VMs were a fad fit for the Great Recession. Containers’ time has finally come

ST Silver badge

Re: No more managing operating systems and monolithic apps

> "And containers show us that running a big fat operating system on every compute element is far from efficient."

What does that even mean? Does he mean that running an OS on a bare-metal compute node is inefficient? Or does he mean that running an OS inside a container that's running on a compute node is inefficient?

I fail to see how adding a layer cake of indirection - which is what a container really is - would yield better performance than bare-metal. But hey, perception is reality and no-one's counting instruction cycles. It feels faster because we spent a lot of money setting it up and getting it to work.

> [ ... ] it is far better to stop having an operating system at all.

Moronic Statement Of The Year. Who and What is going to run your container?

> The minute every server has a data-processing unit (DPU, aka SmartNIC) that can virtualize security, networking, and storage, a server CPU becomes not much more than an application runtime environment.

Say What?? The CPU is now application runtime? Does he even understand how Operating Systems actually work?

Monolithic apps. What's the definition of a monolithic app? Server-side software?

Is Apache httpd a monolithic app? What about nginx? Or Git? Or MariaDB (née MySQL)? Or HPC applications that run distributed / parallel on thousands of compute nodes using some flavor of MPI and OpenMP, and maybe CUDA? [ Insert mandatory buzzword here: AI/ML. Blockchain? Nope, that's cooked. Yesterday's Hype, move on. ]

In what way, exactly, is HPC software similar to an "app"? Is Git an "app"?

Speaking of Containers: Have you tried Docker? If you haven't, you should, if only out of curiosity.

It is completely inadequate for any conceivable use case that one might attempt to use it for. It sucks for development, and it sucks for production too.

The only possible use case that I could find for it is demoware. If for some reason said demoware needs some special runtime environment that can't be replicated on some simple bare-metal setup. Which is a red flag in and of itself.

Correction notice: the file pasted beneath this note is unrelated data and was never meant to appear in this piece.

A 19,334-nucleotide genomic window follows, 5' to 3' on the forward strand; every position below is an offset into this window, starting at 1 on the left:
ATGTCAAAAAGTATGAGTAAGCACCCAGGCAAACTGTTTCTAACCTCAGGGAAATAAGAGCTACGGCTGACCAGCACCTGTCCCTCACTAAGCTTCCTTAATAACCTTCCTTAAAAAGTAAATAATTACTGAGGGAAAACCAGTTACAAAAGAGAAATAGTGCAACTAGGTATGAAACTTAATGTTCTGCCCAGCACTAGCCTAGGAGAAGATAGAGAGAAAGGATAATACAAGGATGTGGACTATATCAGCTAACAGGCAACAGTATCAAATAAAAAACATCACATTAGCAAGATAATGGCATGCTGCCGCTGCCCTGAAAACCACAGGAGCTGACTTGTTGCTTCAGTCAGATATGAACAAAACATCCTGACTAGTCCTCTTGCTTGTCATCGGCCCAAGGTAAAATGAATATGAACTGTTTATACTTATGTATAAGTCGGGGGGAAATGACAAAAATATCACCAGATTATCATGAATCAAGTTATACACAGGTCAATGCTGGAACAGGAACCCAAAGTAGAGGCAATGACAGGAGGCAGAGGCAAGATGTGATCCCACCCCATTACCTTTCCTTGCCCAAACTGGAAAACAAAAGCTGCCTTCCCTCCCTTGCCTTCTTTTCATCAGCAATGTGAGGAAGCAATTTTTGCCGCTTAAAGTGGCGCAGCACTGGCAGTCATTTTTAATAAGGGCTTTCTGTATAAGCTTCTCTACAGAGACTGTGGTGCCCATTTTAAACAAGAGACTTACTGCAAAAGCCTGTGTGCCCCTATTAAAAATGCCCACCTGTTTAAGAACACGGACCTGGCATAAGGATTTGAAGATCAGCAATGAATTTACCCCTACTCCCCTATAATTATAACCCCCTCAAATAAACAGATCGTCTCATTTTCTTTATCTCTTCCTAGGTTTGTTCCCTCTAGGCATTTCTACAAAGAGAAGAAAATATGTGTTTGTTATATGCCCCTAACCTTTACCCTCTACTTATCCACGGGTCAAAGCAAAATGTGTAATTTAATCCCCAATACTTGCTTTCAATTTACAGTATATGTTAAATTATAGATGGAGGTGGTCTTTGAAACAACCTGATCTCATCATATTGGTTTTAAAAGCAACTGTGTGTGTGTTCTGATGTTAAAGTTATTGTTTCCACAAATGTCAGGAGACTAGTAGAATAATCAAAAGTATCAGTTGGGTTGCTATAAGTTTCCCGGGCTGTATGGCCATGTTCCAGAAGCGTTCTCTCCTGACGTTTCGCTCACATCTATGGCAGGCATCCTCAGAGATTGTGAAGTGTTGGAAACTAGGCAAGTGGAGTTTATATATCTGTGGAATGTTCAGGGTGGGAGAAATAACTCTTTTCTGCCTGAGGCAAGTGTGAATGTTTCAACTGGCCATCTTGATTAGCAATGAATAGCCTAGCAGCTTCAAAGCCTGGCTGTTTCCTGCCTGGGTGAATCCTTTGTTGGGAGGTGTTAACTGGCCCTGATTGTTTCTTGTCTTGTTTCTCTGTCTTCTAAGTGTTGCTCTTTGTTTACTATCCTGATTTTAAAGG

The entire story reduces to the same old story: the Container Hype Bullshit Industrial Complex over-promised (as usual) and then under-delivered (as usual).

> Also, the timeline is correct.

Nope, it's wrong.

ST Silver badge

Re: No more managing operating systems and monolithic apps

> You really didn't invest a lot of time on basic research before you answered

Of course not.

I've only been doing this - Operating Systems and Compiler development - for 22+ years. What do I know, O Brave Anonymous Coward.

Teach me, All-Knowing Master.

The entire premise of TPM's article can be summarized as: Buzzword Soup. Not even the timeline is remotely correct.

ST Silver badge

No more managing operating systems and monolithic apps

Yeah, Good Luck with that.

News at 11: your datacenter server is not your Android smartphone or iPhone. There are no "apps" on your server. Deal with it.

But go ahead and make your glossy slide deck promising just about anything. PHB will love it.

Your spacesuit ran into a problem and needs to restart

ST Silver badge

Is it running Microsoft Spacesuit?

Maybe it needs to do an Online Update.

Asking for a friend.

Biden to Putin: Get your ransomware gangs under control and don’t you dare cyber-attack our infrastructure

ST Silver badge

Re: It goes both ways

> What we never hear of is what the NSA is doing in Russia [ ... ]

You can always call them (NSA) and ask.

Dependable Debian is like a rock in a swirling gyre of 'move fast and break things', and version 11 is no different

ST Silver badge

Re: Desktop is boring?

> I prefer being able to get work done [ ... ]

So ... someone who doesn't use Debian can't get any work done?

I beg to differ.

I never understood this semi-cult thing about Debian. That's it's so good and better than the others and somehow a cut above. Never really saw it in real life.

ST Silver badge

Re: Desktop is boring?